Finding the right treatment for acne breakouts can be beyond frustrating. There are three major players with proven track records for blasting blemishes: salicylic acid, benzoyl peroxide, and sulfur. But even with only a handful of options, treating can get tricky. Sejal Shah, New York City-based cosmetic dermatologist and founder of SmarterSkin Dermatology, says that although each ingredient is an effective solution, they all work differently and should be chosen based on your skin type and specific breakout. Scroll on for her advice about how to find the option that’s best for you.

1. Decipher the difference. Deep down, what causes acne lesions are clogged pores. Salicylic acid, benzoyl peroxide, and sulfur all work to clear blocked pores, but each in a particular way. Salicylic acid treats blemishes by increasing cell turnover and exfoliating skin, so it helps to unclog. Benzoyl peroxide primarily works as an antimicrobial, targeting the acne bacteria. Shah says that sulfur, which is both an antimicrobial and has keratolytic (exfoliating) properties, works like a combination of salicylic acid and benzoyl peroxide to rid skin of excess dead skin cells which can settle into pores, and to stop and kill the overgrowth of bacteria. “These [ingredients] are best for mild to moderate acne, and while they can be used for more severe acne they may not work as well,” explains Shah.

2. Determine the type of breakout. While all three can work against various types of acne lesions (e.g. comedones, papules, or pustules), Shah notes that one may be better suited than the others for specific blemishes. For example, comedone pimples (blackheads and whiteheads) occur when the pore is blocked, so using a salicylic acid or sulfur may be more beneficial as they help exfoliate the skin. However, papules, red bumps, and pustules (which look similar to papules but contain pus), usually have more bacterial overgrowth, so using benzoyl peroxide in these instances may be more helpful. Papules, pustules, and nodulocystic lesions — which tend to be larger, deeper, and more painful than papules and pustules — are usually considered more inflammatory.

3. Consider your skin type. Everyone’s skin has different reactions to products, and this is certainly the case when treating acne. “I find that combination and oily skin typically tolerate these ingredients,” says Shah. So either benzoyl peroxide, sulfur, or salicylic acid should work for those skin types. Shah recommends that sensitive skin types start with a single, low dose of salicylic acid or sulfur, which are better tolerated. Also make sure that the other products in your regimen are gentle.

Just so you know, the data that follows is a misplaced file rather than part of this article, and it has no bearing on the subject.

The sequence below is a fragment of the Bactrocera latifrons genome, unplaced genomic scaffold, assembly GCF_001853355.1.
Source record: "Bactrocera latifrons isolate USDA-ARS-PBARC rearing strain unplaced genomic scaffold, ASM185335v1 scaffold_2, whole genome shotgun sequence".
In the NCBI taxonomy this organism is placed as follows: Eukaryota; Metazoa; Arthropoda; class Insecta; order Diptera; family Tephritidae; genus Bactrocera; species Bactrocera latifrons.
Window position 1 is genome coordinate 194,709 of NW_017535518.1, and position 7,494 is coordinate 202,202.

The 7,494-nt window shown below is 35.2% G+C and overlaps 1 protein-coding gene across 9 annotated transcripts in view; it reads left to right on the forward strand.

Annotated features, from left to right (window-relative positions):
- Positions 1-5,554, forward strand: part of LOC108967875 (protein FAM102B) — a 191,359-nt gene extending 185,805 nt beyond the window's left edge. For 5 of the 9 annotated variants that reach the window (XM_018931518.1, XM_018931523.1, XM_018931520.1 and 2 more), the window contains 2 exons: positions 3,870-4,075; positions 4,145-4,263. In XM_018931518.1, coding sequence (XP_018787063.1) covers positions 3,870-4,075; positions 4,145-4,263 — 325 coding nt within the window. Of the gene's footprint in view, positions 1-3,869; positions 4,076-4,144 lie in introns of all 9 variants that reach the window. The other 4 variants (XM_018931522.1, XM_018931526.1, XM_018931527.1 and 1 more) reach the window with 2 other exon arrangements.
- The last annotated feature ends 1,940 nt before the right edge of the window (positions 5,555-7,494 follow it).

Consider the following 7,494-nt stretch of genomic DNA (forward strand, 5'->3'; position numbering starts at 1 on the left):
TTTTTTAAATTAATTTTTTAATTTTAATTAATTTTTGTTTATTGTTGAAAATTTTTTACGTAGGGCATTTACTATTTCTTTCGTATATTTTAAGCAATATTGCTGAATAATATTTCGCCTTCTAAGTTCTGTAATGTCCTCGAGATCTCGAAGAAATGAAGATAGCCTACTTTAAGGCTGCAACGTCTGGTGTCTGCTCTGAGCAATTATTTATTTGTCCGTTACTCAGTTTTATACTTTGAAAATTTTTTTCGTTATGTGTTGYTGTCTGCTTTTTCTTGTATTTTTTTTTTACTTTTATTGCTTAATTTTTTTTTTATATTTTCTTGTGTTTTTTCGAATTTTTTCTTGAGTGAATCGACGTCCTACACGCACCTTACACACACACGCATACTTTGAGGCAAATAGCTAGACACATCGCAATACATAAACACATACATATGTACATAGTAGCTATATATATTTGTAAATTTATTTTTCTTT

4. Plan out your product use properly. The more exfoliating ingredients like salicylic acid and sulfur are best used at night, but Shah advises that if you’re also using other potentially drying ingredients at night, such as retinoids, you may want to treat your acne during the day to help give your skin some relief. “I generally recommend starting with low concentrations, every other day use, and gradually increasing, especially if you have dry, sensitive skin,” says Shah.

5. Combine your treatments. Using these three ingredients together can be more effective than using them individually for attacking stubborn breakouts. “Combining is often beneficial if you have a mix of different types of acne lesions, for example, comedones and papules, or if your acne isn’t responding to a single ingredient,” Shah notes. But she also adds that you should cocktail strategically. “For example, if you are planning on using a benzoyl peroxide and salicylic acid product, use one in the morning and the other at night,” suggests Shah.

6. Monitor moisture levels. Shah warns that all of these ingredients can be drying, so if your skin is already prone to being parched or sensitive, you may experience excessive dryness or irritation. Keeping skin moisturized is essential. If your skin starts to feel dehydrated, Shah recommends discontinuing the use of the product and switching to more gentle formulas made for sensitive skin. You can also use an OTC hydrocortisone if needed. If any flaky, red, or itchy skin persists for more than a week after stopping the treatment, see a dermatologist.

7. Watch for side effects. When treating acne, skin irritation can result from a number of factors, such as the concentration of active ingredients, how it’s delivered or the formulation, and skin type. “In my anecdotal experience I have found benzoyl peroxide to be more irritating, but often this is because people are using very high concentrations or too much,” Shah explains. And in order to not exacerbate your acne, or create any post-inflammatory acne marks, sunscreen is a must. Shah says that you don’t necessarily have to avoid sun exposure altogether, but sunscreen needs to be a part of your daily routine — whether you’re on an acne regimen or not.

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(Photo via Getty; featured photo via Brit + Co)